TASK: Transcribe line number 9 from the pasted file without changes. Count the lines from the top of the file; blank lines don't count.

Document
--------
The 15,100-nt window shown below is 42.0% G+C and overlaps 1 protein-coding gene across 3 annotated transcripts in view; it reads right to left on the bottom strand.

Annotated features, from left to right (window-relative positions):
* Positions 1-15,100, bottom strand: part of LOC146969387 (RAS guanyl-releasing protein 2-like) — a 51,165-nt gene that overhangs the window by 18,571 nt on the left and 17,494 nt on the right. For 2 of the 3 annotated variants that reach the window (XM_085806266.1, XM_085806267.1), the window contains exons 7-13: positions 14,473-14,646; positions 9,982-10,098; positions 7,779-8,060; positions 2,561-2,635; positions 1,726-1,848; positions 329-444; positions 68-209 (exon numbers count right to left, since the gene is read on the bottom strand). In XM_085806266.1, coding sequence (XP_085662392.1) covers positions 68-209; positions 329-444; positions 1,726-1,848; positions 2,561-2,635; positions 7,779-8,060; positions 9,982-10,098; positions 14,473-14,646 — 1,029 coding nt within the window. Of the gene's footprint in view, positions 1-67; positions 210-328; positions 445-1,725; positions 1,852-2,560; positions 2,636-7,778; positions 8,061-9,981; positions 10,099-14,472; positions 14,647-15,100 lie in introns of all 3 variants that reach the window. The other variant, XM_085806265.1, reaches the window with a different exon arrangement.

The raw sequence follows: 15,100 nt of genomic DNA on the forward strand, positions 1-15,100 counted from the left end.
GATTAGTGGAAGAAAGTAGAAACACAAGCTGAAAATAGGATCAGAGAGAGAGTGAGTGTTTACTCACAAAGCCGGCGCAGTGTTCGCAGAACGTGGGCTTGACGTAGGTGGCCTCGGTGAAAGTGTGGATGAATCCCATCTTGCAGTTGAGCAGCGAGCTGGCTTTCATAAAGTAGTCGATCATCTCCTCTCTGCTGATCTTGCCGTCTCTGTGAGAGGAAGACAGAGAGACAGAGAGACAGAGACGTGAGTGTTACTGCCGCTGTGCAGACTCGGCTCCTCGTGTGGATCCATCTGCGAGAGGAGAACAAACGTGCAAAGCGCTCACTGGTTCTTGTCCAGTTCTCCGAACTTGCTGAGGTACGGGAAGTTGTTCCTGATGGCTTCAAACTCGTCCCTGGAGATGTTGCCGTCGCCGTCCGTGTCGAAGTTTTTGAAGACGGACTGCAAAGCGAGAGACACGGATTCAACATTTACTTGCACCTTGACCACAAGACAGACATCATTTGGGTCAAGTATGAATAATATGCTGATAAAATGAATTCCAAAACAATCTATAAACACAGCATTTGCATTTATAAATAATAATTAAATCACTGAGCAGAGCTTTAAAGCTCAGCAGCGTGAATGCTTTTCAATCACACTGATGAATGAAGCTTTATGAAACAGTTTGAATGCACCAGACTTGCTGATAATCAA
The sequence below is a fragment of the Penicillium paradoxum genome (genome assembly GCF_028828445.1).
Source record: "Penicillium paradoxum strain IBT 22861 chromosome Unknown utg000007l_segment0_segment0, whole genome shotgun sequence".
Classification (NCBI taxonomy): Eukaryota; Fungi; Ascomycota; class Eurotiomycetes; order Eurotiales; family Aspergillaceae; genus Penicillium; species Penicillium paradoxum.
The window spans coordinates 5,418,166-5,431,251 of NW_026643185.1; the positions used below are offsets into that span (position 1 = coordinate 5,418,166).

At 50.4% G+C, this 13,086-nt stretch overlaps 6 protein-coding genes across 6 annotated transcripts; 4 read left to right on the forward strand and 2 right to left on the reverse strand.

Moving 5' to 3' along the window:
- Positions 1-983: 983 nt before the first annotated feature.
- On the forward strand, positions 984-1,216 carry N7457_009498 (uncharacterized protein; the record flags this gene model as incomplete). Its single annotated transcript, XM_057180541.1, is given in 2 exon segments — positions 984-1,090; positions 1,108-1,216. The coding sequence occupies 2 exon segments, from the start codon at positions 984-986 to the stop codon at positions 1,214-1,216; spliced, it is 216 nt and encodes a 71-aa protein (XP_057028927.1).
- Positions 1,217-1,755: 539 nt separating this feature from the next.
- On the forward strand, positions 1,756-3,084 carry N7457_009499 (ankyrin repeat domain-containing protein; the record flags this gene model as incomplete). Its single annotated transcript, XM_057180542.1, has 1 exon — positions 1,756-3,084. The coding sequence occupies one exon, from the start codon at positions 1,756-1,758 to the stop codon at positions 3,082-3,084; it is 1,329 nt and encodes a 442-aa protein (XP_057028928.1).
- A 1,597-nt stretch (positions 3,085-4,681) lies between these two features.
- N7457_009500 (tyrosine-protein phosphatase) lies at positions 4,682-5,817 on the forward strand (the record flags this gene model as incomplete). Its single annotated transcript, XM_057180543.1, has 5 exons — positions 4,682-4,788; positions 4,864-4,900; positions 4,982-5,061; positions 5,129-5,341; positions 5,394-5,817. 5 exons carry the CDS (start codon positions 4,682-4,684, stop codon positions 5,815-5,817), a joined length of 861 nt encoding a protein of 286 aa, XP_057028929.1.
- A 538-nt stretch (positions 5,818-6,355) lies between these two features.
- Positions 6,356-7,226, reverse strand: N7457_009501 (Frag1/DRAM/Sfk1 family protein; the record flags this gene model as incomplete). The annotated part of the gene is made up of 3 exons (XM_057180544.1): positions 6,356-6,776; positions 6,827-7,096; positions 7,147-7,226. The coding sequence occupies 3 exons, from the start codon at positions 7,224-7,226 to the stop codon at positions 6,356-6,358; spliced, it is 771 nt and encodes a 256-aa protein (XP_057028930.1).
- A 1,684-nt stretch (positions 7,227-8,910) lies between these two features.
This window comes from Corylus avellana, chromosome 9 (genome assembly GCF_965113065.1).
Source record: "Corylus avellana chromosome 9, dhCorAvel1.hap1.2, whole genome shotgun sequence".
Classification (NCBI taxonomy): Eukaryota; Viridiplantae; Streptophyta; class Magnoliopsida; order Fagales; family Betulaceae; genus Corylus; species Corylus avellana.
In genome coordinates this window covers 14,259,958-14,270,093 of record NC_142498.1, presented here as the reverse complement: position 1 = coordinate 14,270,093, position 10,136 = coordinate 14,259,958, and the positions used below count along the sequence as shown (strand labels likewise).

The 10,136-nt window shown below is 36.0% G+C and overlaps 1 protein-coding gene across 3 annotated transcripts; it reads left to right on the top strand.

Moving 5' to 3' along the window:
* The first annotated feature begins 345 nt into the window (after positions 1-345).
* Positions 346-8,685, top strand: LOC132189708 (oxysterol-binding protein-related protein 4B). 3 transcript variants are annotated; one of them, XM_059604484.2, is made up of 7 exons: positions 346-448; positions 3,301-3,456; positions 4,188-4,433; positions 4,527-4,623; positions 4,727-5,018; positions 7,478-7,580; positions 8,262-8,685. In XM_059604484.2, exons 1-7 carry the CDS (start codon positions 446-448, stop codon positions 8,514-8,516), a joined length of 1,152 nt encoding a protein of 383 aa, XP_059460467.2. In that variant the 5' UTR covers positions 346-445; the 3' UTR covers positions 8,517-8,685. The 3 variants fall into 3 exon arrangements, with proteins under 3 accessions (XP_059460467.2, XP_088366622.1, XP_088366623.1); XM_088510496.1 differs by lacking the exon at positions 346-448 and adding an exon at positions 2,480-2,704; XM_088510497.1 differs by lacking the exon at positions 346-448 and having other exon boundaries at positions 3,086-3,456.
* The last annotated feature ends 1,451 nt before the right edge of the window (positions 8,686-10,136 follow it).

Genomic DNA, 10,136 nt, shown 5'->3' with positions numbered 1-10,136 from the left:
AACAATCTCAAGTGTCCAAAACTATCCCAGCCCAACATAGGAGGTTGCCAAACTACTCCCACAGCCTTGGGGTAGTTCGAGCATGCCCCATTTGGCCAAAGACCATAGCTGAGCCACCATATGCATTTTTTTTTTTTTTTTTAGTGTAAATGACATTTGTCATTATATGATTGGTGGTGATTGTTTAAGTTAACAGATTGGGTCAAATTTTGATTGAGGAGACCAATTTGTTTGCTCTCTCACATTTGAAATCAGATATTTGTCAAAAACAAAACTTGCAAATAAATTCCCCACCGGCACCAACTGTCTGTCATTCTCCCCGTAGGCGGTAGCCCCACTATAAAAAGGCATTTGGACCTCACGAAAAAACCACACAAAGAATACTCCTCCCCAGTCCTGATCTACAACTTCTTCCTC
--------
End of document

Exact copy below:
The window spans coordinates 5,418,166-5,431,251 of NW_026643185.1; the positions used below are offsets into that span (position 1 = coordinate 5,418,166).